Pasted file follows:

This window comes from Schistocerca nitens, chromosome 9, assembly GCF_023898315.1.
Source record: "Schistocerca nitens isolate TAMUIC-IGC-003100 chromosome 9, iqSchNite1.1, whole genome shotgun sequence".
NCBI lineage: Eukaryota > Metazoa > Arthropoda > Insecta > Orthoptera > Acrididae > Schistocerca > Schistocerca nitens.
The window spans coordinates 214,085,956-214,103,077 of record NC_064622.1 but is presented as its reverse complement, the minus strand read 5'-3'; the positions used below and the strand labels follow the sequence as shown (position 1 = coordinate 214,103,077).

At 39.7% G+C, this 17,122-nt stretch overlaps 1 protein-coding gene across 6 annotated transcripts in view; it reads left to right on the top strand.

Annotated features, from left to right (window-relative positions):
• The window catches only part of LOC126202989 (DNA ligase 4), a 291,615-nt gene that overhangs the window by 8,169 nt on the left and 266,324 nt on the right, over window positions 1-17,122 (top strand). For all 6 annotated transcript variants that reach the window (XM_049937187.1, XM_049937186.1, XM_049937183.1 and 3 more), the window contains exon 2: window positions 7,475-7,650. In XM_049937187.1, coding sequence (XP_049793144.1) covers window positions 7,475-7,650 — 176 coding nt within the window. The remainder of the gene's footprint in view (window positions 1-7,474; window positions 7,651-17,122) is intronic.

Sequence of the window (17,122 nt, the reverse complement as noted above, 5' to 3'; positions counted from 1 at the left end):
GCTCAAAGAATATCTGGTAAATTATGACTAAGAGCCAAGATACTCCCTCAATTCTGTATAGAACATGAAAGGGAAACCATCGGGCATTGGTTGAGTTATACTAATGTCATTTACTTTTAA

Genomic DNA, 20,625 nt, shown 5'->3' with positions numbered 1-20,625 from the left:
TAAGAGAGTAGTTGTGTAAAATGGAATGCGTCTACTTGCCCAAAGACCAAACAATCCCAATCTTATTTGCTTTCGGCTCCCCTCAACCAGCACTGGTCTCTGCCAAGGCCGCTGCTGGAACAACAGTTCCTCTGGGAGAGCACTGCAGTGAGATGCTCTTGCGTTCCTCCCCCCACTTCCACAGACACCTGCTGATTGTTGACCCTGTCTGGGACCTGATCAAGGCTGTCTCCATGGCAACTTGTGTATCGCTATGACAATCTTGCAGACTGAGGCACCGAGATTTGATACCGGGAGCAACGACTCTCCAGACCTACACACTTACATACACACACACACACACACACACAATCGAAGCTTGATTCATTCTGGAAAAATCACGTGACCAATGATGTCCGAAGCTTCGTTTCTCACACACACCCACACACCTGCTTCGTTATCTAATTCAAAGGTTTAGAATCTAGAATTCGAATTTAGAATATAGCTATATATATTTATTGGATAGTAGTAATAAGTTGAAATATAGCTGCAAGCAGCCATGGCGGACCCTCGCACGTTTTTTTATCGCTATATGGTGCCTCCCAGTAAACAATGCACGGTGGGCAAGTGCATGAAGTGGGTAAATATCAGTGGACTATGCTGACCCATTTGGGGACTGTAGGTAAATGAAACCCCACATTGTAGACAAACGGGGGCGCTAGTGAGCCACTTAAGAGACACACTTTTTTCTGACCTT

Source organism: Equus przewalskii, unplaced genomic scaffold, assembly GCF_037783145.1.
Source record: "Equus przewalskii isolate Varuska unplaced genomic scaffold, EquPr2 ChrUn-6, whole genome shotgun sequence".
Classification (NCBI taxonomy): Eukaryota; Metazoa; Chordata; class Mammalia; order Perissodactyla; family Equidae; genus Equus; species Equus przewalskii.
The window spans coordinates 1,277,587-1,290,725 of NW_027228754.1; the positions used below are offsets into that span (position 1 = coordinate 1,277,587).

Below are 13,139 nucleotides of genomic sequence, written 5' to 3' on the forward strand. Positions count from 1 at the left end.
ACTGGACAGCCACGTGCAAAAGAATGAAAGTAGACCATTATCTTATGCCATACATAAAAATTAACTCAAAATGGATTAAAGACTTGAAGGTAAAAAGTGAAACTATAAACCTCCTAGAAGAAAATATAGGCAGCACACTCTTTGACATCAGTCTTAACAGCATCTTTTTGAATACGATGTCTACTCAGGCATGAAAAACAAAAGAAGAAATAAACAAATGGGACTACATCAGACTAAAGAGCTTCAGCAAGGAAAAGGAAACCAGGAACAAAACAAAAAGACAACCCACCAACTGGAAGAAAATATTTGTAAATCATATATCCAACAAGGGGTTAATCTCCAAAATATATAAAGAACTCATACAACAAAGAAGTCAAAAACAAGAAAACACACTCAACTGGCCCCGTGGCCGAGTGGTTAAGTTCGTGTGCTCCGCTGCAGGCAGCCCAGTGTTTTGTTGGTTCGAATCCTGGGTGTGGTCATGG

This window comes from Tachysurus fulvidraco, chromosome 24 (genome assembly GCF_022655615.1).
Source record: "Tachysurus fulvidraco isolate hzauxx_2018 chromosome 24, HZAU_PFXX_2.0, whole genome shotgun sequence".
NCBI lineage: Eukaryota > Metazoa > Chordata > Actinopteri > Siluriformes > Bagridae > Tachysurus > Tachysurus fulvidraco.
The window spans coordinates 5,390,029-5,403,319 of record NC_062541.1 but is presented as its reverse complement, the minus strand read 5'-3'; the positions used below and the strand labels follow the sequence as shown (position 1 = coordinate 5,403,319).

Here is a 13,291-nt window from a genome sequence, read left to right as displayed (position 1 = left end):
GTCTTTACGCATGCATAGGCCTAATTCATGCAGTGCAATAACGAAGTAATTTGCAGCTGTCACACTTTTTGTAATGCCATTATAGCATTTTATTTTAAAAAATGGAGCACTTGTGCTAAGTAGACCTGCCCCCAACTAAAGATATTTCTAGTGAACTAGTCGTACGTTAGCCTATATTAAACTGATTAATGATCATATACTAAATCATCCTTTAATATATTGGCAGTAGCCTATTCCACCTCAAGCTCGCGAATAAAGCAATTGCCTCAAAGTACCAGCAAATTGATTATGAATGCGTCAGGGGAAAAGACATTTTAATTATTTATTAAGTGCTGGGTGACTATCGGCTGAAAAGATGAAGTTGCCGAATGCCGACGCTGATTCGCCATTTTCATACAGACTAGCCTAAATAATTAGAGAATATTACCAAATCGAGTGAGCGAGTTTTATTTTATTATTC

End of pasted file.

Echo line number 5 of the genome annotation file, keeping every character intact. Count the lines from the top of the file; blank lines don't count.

At 39.7% G+C, this 17,122-nt stretch overlaps 1 protein-coding gene across 6 annotated transcripts in view; it reads left to right on the top strand.